CIA correctly predicted growth of paramilitaries in Colombia
By JUAN O. TAMAYO
The CIA correctly predicted five years ago that Colombia's rightist
paramilitary militias would grow into a major challenge for both Bogotá
unless the Colombian military managed to halt leftist guerrilla advances, according to recently declassified reports.
From 4,000 fighters in 1997, the illegal paramilitaries today
have 11,000 men, accused of more than 1,000 execution-style killings last
year and increasing
involvement in Colombian politics and the narcotics trade.
''The growth of paramilitary violence is likely to complicate
U.S. interests . . . in the areas of human rights and counter-narcotics,''
said a June 1997 report
by the CIA's Office of Asian Pacific and Latin American Analysis.
The report was one of 70 recently declassified CIA, State and
Defense Department documents on U.S. counter-narcotics efforts made available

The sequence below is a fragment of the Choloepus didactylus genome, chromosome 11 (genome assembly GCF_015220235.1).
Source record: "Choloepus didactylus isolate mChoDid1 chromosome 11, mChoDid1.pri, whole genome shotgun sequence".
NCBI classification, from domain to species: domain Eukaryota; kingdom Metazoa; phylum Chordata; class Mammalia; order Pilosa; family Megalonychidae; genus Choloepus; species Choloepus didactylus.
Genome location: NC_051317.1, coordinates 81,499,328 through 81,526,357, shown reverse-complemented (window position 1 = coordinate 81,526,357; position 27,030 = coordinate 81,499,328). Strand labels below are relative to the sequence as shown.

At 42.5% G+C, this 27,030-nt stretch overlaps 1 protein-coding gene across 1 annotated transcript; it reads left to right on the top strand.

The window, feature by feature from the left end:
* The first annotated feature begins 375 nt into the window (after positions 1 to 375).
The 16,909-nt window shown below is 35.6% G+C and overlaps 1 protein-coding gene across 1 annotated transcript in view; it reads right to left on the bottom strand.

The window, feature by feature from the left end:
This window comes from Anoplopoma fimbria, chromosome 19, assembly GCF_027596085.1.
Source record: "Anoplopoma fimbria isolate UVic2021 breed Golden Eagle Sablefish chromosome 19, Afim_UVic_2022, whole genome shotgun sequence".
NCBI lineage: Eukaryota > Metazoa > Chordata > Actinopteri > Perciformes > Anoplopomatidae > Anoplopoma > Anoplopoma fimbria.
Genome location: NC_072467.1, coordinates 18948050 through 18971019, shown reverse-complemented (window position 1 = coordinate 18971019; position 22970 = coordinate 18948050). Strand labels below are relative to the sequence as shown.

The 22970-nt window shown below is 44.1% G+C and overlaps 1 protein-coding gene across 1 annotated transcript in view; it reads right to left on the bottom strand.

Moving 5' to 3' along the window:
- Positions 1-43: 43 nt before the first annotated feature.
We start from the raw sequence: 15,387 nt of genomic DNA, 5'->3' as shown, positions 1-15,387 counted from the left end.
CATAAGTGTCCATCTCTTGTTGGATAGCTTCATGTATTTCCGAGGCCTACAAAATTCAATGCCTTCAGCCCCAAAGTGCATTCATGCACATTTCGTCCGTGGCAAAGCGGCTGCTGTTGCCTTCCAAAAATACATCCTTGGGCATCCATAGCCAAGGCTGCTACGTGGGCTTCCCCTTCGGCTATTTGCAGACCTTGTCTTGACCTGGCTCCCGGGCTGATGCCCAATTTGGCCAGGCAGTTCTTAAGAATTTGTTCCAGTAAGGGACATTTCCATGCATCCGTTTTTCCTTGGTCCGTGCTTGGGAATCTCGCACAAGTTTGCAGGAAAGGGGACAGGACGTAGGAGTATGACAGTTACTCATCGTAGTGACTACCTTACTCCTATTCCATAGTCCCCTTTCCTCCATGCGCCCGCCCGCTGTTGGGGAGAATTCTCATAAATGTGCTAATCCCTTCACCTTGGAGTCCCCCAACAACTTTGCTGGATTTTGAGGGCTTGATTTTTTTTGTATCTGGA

by the National Security Archive, an independent Washington organization.
Most of the reports, dating to 1988, show constant tensions between
U.S. attempts to limit aid to Colombia and Peru to fighting drugs, and
countries' determination to use the aid to fight leftist guerrilla foes.
''A lot of what they [the documents] show is the expansion of
the counter-narcotics box to include counter-insurgency,'' said Adam Isacson,
expert at the Washington-based Center for International Policy.
President Bush has asked Congress to lift some of the restrictions
on U.S. counter-narcotics aid to Colombia, such as helicopters, to allow
armed forces to use it against leftist guerrilla foes.
The CIA report on the paramilitaries said they ''will continue
to expand in membership, capability and influence'' barring ``a significant
Bogotá's capability to impose security in the Colombian countryside -- which we believe is unlikely.''